Last week, before Sandy became the focus of everyone’s attention here on the East Coast, I sent what felt like a pretty risky email to the adult members of my family back in Georgia (all four of them). As my bio states, I’m a bleeding heart Jesus freak liberal in a family of conservatives for whom religion is not a central focus of life.
Normally, I ignore this fact. I live hundreds of miles from my family so we don’t interact very often in person, and I know how to avoid the hot-button issues on the phone. I’m adept at dissembling in a polite Southern style when a conversation takes a political turn. Generally I just ask about my niece, as questions about her, addressed to her parents or her grand-parents, are guaranteed to divert even the angriest tirade.
I follow the same sort of non-engagement policy on social media. I don’t post (or re-post) political articles and opinions as often as some of my friends, and I tend to shy away from sharing the more inflammatory ones, even when I agree. If I do feel the need to post something particularly provocative, I filter the post so that my family doesn’t see it.
And yet, I decided to send that risky email. You see, even though my family seems to follow pretty much the same rules of non-engagement that I do on social media, I keep seeing the ads in my Facebook newsfeed that tell me that “So and So Family Member likes a page: Mitt Romney for President.” I realized that other than a brief and rather enlightening exchange with my brother during one of the presidential debates, and some major assumptions on my part, I don’t know the reasons why people in my family are supporting Romney. So I sent an email to ask. Here’s part of what I wrote.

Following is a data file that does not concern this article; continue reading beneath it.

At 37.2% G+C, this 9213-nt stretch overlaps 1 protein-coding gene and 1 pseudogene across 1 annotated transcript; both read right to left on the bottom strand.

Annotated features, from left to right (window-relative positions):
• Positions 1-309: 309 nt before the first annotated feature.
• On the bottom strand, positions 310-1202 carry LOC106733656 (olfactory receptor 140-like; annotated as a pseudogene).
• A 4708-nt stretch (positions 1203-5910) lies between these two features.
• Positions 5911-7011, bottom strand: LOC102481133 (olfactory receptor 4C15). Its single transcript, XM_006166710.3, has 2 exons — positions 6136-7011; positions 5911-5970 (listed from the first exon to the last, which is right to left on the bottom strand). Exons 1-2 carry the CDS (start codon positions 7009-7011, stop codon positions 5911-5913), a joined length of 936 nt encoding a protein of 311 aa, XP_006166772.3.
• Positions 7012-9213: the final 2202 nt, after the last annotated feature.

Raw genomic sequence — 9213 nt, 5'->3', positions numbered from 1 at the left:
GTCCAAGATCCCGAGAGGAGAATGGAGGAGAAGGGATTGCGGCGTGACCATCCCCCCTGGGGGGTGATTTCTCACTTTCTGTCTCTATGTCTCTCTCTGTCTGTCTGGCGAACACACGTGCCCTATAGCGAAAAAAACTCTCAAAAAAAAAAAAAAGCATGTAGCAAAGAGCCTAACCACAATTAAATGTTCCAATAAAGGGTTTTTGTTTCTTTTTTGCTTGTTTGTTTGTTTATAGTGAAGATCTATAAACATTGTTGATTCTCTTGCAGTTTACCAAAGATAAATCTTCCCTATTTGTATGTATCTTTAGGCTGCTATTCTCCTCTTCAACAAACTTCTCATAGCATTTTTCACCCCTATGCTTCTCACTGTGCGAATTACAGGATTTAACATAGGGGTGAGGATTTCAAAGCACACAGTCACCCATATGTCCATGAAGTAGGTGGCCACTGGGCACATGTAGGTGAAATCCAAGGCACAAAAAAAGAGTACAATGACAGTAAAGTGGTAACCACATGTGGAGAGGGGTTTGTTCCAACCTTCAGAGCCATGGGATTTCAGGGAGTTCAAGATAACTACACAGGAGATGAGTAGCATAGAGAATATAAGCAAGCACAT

“In my world, I don’t encounter many folks who are going to vote for Romney. We are terrified of his positions on women’s health, marriage equality, social security, helping the poor, and a host of other issues. And we pretty much all agree with each other. So while the discussions with these folks are congenial, they don’t offer much in the way of reasonable opposing views.